Marketing the Experience: Applying Product Management Concepts to Services and Events

“Marketing the Experience: Applying Product Management Concepts to Services and Events” with Dr. Juan P. Montermoso, President at Montermoso Associates

 By Dan Galatin

October 2012 Event

Juan Montermoso, President at Montermoso Associates and Professor of Practice in Marketing at Santa Clara University, presented at the October 3rd meeting of the SVPMA.  Dr. Montermoso discussed new elements that the successful marketing of services requires, beyond the traditional “4 P’s”.

As consumers, we are all familiar with how the quality of experience affects our perception of service from many industries, from food and hospitality, to travel, to financial services, to education.  Experiences and services are deeply intertwined.  All told, services constitute almost two-thirds of global GDP; even in developing countries, a significant portion of GDP is from services.

Most product managers use the 4 P’s of marketing – product, price, promotion and place – to distinguish their products from competitors.  Dr. Montermoso argued that to deliver great services, we must go further.  He introduced 3 additional “P’s” to carefully consider: clear and unique process, attractive and enchanting physical environment, and motivated and skilled people.

Process is a way to imagine how an experience should unfold.  It should be put together as a blueprint of what the customer experience is to be from the time the prospective customer is first introduced to your company until they start using your product.  Southwest Airlines explicitly publishes their process, from fare search to feedback, on their web site, since they claim the quality of their customer experience is a major competitive differentiator.  When well defined, process can improve the customer’s understanding of the product and satisfaction with the product, and potentially increase their reuse of the product.  Good process can result in productivity and quality gains.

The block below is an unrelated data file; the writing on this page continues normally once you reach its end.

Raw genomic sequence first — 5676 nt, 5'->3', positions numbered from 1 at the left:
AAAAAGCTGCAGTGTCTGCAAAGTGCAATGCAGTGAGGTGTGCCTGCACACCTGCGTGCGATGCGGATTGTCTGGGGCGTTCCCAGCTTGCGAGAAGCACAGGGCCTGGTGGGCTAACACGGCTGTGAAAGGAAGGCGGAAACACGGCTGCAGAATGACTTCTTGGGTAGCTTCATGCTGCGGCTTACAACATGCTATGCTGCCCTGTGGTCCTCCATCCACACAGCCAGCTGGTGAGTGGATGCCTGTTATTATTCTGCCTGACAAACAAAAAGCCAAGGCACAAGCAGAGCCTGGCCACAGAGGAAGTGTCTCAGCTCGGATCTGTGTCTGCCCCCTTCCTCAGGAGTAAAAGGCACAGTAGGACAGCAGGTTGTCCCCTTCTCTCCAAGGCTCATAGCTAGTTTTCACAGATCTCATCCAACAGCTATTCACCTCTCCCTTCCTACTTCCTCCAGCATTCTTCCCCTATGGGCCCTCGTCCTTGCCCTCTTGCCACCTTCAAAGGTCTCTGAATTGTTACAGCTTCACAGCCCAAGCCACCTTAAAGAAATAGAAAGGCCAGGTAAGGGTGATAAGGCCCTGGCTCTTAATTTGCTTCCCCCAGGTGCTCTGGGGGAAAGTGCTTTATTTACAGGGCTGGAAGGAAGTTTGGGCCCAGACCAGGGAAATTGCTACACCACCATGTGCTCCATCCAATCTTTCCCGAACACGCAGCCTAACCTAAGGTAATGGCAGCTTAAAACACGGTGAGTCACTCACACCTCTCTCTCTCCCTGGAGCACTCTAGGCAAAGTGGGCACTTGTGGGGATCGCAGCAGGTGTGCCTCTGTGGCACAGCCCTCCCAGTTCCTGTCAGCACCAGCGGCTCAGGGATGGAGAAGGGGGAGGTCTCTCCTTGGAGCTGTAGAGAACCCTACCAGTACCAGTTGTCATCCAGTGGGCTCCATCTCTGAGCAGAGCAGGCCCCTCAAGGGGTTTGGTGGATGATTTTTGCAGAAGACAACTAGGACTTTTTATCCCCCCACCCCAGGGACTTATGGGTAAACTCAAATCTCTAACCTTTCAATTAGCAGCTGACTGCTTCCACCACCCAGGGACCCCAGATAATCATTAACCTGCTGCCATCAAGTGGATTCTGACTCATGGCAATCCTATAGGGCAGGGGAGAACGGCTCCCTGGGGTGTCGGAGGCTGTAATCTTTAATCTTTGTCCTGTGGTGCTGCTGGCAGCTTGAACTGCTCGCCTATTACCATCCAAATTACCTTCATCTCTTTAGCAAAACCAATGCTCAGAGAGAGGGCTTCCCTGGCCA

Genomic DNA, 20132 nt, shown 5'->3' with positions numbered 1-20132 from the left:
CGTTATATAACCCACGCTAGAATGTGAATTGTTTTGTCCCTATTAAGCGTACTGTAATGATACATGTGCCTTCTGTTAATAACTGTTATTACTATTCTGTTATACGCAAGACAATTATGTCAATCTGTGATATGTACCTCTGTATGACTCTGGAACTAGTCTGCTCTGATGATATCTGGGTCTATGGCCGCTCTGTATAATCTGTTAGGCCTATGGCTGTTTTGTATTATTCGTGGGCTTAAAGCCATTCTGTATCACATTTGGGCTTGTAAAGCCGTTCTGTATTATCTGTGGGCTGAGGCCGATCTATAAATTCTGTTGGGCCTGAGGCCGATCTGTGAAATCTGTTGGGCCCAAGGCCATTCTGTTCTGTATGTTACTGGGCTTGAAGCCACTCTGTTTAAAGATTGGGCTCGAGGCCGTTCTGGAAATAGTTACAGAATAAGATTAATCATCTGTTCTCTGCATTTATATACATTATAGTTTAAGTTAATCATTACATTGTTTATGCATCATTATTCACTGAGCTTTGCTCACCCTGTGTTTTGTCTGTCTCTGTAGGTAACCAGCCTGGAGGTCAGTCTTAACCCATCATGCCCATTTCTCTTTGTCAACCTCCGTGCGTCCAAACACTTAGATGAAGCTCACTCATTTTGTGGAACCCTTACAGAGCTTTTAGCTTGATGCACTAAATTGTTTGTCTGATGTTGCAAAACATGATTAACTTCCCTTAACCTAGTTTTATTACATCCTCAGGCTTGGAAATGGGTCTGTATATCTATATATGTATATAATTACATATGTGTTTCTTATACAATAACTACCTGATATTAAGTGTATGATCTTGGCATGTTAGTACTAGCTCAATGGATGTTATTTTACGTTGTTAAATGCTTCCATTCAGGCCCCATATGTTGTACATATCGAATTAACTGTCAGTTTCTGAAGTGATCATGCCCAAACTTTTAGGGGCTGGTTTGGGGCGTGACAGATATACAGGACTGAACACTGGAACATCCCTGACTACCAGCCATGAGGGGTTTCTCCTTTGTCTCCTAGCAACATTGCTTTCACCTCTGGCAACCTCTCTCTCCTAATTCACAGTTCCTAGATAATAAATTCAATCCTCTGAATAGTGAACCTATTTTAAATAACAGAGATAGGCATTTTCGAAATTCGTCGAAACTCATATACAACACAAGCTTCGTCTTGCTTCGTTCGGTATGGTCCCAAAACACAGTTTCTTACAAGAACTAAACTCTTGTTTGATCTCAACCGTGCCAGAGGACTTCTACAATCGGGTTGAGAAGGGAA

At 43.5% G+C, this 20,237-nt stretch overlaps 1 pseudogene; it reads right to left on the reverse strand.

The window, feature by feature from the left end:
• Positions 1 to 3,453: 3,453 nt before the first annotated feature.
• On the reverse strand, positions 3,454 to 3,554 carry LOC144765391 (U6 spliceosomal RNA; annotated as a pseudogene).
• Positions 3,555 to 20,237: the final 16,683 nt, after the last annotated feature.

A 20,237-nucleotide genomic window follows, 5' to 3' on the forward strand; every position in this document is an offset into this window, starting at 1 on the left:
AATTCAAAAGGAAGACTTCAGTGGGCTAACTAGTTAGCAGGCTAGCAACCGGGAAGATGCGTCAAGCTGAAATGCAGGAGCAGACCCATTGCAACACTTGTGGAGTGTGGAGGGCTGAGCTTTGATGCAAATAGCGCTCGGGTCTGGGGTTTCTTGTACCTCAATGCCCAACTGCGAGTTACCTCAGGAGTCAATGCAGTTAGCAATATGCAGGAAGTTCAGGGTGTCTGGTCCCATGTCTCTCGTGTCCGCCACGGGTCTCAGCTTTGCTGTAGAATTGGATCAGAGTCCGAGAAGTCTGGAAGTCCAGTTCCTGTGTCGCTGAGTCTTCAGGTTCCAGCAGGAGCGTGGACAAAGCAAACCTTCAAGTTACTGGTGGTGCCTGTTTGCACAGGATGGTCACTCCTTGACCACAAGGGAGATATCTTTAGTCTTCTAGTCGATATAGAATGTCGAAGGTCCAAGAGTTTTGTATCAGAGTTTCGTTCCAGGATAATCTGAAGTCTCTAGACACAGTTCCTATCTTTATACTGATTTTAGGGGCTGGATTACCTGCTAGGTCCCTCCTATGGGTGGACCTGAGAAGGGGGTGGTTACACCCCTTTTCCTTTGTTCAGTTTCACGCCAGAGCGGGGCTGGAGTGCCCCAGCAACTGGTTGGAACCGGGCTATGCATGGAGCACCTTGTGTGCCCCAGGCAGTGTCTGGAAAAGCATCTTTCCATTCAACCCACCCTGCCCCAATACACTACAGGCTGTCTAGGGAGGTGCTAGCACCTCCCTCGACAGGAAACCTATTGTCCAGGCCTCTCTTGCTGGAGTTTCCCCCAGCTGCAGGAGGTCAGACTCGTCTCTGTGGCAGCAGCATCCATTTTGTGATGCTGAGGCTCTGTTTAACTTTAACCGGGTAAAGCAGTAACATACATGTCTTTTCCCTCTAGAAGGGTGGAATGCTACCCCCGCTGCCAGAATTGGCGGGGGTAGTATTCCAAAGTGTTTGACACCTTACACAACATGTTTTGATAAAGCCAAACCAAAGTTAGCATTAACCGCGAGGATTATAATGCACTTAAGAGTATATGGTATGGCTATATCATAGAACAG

Physical environment is the landscape of the service, or “servicescape.”  For example, people expect a doctor’s office to be clean, with the proper medical equipment installed.  Ambiance – color, sound and scent, signs and symbols – affects feelings and attitudes toward the service.  Companies must create an environment that touches the mind as well as the heart.

Dr. Montermoso’s third additional element is people, the core element for delivering the experience.  The best thing to focus on is developing customer loyalty.  People think that your product is the best because their relationship with you is the best.  Customer-facing employees need to be armed with the right skills, motivation and opportunity for providing a superior experience.  Nordstrom is an example of a company that instructs its salespeople to stay with the customer until the customer is satisfied.  Ultimately, the best companies recognize that increased employee satisfaction results in increased customer satisfaction.

Creating value via the experience is crucial, and today it’s more important than ever to build brand credibility via the web.  It is important to consider the impact of both information that you post directly, such as YouTube videos, and customer word-of-mouth feedback through Facebook, Twitter, LinkedIn, and posted reviews on sites like Amazon and Yelp.  Evangelists are very important to help influence customer opinion.  For example, Adobe failed to respond quickly to Apple’s negative remarks about Flash because Adobe didn’t have any evangelists at the time.

Finally, one more tool that Dr. Montermoso recommended considering for optimizing the success of the service offering is bundling: for example, triple-play offers from companies like Comcast.  (Studies show that companies are less successful when the bundle is the only offering, however.)

Dan Galatin has over 20 years of combined experience in product management and software engineering.  He is currently a Senior Product Manager at Keynote Systems and can be contacted at